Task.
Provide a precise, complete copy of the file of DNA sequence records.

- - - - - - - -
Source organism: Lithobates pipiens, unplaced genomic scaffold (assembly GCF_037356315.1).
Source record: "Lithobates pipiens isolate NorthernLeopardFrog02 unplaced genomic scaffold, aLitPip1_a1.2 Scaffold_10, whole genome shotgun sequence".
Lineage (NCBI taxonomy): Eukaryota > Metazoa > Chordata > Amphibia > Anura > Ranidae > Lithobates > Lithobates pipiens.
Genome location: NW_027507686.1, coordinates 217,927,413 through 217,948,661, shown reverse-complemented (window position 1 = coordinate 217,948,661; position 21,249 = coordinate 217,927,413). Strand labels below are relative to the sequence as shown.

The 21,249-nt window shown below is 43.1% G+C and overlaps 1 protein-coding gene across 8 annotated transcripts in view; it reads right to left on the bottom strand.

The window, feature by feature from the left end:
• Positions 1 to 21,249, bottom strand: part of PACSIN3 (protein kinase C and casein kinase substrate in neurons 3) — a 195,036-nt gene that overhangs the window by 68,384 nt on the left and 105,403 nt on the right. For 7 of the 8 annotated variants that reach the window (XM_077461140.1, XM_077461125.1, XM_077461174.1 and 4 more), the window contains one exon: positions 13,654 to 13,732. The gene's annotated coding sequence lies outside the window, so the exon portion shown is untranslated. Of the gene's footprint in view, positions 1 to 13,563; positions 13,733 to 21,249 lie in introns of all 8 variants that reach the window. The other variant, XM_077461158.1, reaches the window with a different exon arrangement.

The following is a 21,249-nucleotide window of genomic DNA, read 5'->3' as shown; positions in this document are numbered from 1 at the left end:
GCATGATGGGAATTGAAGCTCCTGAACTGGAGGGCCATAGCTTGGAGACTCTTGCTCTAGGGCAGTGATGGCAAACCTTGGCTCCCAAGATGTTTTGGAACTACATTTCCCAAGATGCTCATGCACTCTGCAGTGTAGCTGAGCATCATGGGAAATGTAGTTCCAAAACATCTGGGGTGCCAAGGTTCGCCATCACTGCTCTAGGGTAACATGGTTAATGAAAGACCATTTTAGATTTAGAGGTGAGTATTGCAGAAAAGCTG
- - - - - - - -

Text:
Source organism: Lithobates pipiens, unplaced genomic scaffold (assembly GCF_037356315.1).
Source record: "Lithobates pipiens isolate NorthernLeopardFrog02 unplaced genomic scaffold, aLitPip1_a1.2 Scaffold_10, whole genome shotgun sequence".
Lineage (NCBI taxonomy): Eukaryota > Metazoa > Chordata > Amphibia > Anura > Ranidae > Lithobates > Lithobates pipiens.
Genome location: NW_027507686.1, coordinates 217,927,413 through 217,948,661, shown reverse-complemented (window position 1 = coordinate 217,948,661; position 21,249 = coordinate 217,927,413). Strand labels below are relative to the sequence as shown.

The 21,249-nt window shown below is 43.1% G+C and overlaps 1 protein-coding gene across 8 annotated transcripts in view; it reads right to left on the bottom strand.

The window, feature by feature from the left end:
• Positions 1 to 21,249, bottom strand: part of PACSIN3 (protein kinase C and casein kinase substrate in neurons 3) — a 195,036-nt gene that overhangs the window by 68,384 nt on the left and 105,403 nt on the right. For 7 of the 8 annotated variants that reach the window (XM_077461140.1, XM_077461125.1, XM_077461174.1 and 4 more), the window contains one exon: positions 13,654 to 13,732. The gene's annotated coding sequence lies outside the window, so the exon portion shown is untranslated. Of the gene's footprint in view, positions 1 to 13,563; positions 13,733 to 21,249 lie in introns of all 8 variants that reach the window. The other variant, XM_077461158.1, reaches the window with a different exon arrangement.

The following is a 21,249-nucleotide window of genomic DNA, read 5'->3' as shown; positions in this document are numbered from 1 at the left end:
GCATGATGGGAATTGAAGCTCCTGAACTGGAGGGCCATAGCTTGGAGACTCTTGCTCTAGGGCAGTGATGGCAAACCTTGGCTCCCAAGATGTTTTGGAACTACATTTCCCAAGATGCTCATGCACTCTGCAGTGTAGCTGAGCATCATGGGAAATGTAGTTCCAAAACATCTGGGGTGCCAAGGTTCGCCATCACTGCTCTAGGGTAACATGGTTAATGAAAGACCATTTTAGATTTAGAGGTGAGTATTGCAGAAAAGCTG